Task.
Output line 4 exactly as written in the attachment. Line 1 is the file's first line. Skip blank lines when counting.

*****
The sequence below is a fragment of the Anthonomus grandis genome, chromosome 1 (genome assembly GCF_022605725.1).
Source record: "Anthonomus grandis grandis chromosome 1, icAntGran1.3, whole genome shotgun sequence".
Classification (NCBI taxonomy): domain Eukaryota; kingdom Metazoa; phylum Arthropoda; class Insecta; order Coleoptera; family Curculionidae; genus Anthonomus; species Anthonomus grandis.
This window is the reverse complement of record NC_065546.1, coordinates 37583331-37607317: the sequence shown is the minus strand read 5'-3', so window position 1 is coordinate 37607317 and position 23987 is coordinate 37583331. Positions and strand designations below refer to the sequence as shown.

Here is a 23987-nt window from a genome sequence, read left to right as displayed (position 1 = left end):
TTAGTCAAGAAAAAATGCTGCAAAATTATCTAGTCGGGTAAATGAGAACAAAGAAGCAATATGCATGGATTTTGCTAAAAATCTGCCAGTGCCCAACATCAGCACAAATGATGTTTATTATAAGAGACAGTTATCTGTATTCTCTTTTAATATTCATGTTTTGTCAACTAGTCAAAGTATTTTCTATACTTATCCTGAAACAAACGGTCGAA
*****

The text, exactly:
This window is the reverse complement of record NC_065546.1, coordinates 37583331-37607317: the sequence shown is the minus strand read 5'-3', so window position 1 is coordinate 37607317 and position 23987 is coordinate 37583331. Positions and strand designations below refer to the sequence as shown.